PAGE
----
HERE COMES THE SUN: Following numerous eyewear launches for spring (Alexander Wang, Erdem Moralioglu) comes another spate of sunglass debuts, including those by Maria Cornejo and Miho Aoki and Thuy Pham of United Bamboo. The hook here? The collections are being orchestrated by an artist-musician, Hisham Akira Bharoocha of the band Soft Circle. Bharoocha enlisted seven collaborators for the project, named Phosphorescence: the aforementioned fashion designers, Erin Wasson, Opening Ceremony, streetwear label Rockers NYC, No Age bandmates Randy Randall and Dean Allen, and Kim Gordon of Sonic Youth. Whereas Cornejo’s designs mine her collection’s roots in simple geometric shapes — rimless semi-circle lenses, for instance — United Bamboo’s single pair is a geeky twist on those “Risky Business” Ray-Ban shades. “We took the Wayfarer,” said Pham, “and made [the frame] thick and nerdy-looking.” Gordon, meanwhile, opted for a pop of pigment. “I wanted to do something with a very cosmetic color, like a matte pink, a Sixties lip color,” she said, “but with a contemporary style.” Wholesale prices for the sunglasses, which are produced in Japan and come in various colors per design, range from $100 to $120. Opening Ceremony will sell the line while the individual designers will also retail their own collection.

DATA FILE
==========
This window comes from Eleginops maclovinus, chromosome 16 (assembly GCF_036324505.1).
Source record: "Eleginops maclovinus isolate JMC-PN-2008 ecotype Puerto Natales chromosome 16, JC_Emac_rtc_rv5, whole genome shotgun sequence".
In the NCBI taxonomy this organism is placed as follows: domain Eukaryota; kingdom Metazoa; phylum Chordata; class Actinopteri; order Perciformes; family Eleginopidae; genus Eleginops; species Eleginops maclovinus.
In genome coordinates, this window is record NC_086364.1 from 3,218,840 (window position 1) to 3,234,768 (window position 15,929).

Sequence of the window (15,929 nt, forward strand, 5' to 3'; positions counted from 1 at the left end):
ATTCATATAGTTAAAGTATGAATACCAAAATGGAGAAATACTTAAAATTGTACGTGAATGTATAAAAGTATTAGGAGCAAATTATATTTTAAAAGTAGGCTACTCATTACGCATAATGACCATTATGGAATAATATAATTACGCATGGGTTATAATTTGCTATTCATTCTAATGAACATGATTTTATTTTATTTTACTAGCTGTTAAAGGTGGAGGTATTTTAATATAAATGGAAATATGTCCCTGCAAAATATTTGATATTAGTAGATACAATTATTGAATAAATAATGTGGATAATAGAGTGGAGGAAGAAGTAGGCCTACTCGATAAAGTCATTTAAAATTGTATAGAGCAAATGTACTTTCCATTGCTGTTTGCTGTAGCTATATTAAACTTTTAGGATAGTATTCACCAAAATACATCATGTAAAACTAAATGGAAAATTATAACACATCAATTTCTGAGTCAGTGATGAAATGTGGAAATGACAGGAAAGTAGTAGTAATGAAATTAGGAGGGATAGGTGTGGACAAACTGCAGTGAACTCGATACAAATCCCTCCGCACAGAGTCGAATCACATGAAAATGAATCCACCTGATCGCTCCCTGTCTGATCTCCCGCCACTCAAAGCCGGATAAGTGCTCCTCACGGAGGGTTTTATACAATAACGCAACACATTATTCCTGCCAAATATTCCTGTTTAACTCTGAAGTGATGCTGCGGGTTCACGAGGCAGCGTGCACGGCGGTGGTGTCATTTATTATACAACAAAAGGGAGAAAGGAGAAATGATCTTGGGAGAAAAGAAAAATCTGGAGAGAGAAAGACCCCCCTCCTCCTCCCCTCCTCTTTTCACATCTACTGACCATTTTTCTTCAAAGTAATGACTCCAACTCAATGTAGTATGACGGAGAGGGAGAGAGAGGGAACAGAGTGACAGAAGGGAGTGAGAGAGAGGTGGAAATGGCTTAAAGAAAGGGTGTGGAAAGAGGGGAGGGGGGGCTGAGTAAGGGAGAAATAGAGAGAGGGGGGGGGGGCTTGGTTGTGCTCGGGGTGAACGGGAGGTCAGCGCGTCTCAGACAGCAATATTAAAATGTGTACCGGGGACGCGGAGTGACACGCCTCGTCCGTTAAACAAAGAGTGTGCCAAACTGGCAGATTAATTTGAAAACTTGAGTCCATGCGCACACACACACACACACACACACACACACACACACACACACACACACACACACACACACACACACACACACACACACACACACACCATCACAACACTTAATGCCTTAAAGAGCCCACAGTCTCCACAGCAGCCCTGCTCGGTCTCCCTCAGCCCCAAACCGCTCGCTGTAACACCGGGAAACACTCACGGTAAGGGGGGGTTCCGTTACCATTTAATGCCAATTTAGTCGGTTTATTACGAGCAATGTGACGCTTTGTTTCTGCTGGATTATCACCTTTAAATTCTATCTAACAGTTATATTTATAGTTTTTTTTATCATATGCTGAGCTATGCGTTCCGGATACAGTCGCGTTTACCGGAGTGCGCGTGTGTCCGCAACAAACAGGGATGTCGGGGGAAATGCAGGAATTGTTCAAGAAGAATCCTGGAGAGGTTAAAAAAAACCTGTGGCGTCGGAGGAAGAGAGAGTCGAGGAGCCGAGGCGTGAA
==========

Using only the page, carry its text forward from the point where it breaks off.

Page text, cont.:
GREEN SCREEN: Stella McCartney rounded up pals including Vivienne Westwood, Thandie Newton and Richard E. Grant to attend a screening of the Oscar-nominated documentary “Food Inc.,” which the designer hosted Monday night. McCartney was especially pleased she’d managed to entice a crowd out on a snowy London evening for the film, which she was showing in support of the McCartney family’s initiative Meat Free Monday. “This is not a film that people jump out of their warm sofas and beds to come and see — it’s a scary film and the subject matter is terrifying and shocking, but I have to say it’s one of the most incredible and important films that I have ever seen,” said McCartney of the documentary, which lifts the lid on a handful of powerful food corporations, which, the film argues, control the U.S. food industry.